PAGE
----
We have a tendency to add ourselves to circumstances that we feel we may have been a part of the decision making, when we were not even considered. Hurtful? Of course, it can be. It has to be up to us what we will do with that. Forbes took Brianna’s choice as a personal attack that required him to pay her back. He created a scenario of having had Brianna as a wife, owning River Run and having it all taken from him. This fairy tale was a creation of his own making and he felt he was owed.
We see others do this every day, we may even do it ourselves in bite size pieces. Assuming peoples motivation without having all the information we need. We have a tendency to place our own narrative, where needed, to fill in the blanks. It makes our point much easier or assists us with being justified in our opinions. When we look at it from the perspective of this being a choice we make, it boosts our objectivity. Naturally, a commitment to be objective has to be realized.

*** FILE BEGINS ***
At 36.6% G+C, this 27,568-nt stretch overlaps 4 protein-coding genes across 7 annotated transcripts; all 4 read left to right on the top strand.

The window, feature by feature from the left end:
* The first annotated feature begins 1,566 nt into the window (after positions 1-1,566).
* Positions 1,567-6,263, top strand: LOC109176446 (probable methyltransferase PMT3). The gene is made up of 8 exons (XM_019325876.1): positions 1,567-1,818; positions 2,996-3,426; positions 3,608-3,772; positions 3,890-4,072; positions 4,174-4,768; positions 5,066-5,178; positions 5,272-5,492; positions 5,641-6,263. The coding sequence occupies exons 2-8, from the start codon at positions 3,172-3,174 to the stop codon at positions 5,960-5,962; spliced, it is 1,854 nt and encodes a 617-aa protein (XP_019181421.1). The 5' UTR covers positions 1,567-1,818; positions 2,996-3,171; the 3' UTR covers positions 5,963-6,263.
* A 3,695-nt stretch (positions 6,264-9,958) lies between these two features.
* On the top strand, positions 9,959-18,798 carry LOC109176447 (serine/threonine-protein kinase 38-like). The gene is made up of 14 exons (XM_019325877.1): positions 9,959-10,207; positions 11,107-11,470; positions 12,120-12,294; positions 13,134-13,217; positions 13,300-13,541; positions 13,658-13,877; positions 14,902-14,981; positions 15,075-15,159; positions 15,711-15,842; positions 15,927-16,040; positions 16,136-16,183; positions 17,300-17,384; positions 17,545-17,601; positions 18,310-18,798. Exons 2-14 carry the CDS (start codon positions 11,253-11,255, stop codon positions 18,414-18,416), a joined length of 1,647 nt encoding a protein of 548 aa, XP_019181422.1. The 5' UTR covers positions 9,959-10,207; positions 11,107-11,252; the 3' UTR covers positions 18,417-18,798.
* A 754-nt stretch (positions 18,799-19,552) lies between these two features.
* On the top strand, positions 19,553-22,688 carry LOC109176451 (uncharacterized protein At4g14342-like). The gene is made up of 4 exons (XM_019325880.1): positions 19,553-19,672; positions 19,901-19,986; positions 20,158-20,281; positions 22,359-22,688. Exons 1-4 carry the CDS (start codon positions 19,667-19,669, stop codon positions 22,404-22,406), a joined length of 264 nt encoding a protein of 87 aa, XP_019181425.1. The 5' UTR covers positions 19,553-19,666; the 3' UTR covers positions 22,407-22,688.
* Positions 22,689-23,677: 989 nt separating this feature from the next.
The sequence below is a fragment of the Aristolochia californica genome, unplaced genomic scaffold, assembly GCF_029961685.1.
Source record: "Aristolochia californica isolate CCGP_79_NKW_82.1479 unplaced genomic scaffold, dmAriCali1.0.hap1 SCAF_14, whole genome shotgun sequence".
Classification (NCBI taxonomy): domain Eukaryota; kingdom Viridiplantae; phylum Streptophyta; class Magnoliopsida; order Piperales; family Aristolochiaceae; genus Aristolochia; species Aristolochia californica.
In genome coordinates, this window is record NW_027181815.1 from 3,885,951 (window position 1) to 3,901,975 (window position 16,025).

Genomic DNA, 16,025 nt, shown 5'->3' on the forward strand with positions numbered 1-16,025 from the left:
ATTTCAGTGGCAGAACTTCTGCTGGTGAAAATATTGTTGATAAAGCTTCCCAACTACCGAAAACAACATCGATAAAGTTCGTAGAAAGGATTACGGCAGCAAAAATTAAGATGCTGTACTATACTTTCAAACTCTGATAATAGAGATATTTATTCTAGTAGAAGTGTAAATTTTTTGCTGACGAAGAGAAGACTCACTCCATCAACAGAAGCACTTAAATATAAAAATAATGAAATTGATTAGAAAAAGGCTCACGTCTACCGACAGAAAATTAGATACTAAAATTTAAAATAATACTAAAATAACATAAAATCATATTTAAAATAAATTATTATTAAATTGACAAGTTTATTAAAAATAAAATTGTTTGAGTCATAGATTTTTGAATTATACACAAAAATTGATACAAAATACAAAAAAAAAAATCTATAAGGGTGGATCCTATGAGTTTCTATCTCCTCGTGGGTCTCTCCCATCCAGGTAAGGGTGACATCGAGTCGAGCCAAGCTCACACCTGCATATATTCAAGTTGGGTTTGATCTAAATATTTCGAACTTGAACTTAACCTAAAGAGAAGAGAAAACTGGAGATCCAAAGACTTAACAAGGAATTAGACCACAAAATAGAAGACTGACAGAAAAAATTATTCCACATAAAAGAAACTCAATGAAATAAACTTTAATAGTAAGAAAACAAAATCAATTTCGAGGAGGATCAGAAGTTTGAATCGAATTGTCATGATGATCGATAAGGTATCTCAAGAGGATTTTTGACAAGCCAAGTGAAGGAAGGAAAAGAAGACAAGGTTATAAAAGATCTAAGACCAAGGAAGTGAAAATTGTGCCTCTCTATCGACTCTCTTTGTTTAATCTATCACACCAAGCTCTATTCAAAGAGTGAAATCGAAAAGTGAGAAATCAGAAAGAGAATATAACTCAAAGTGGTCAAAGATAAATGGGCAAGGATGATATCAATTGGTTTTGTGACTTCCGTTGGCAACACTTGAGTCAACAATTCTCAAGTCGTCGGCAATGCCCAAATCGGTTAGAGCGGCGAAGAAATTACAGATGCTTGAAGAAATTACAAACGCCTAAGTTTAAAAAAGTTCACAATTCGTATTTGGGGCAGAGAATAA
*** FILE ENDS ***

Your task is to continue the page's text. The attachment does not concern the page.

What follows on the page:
Forbe’s weakness of character and subsequent choices didn’t only affect him. They caused another man to make a choice that will follow him. Ulysses, being a slave, (I am going by the information we have in the show – I know book readers have other information but we are not sure where the show is going so – easy does it) when he puts his hands on a white person in violence (or for any reason, let’s be real) he will be killed because of it. I’m not going to make it flowery. No matter what Ulysses status was in Jocasta’s household in 1700s society, he was a black man and that means, he was seen as property. He knew this more than anyone.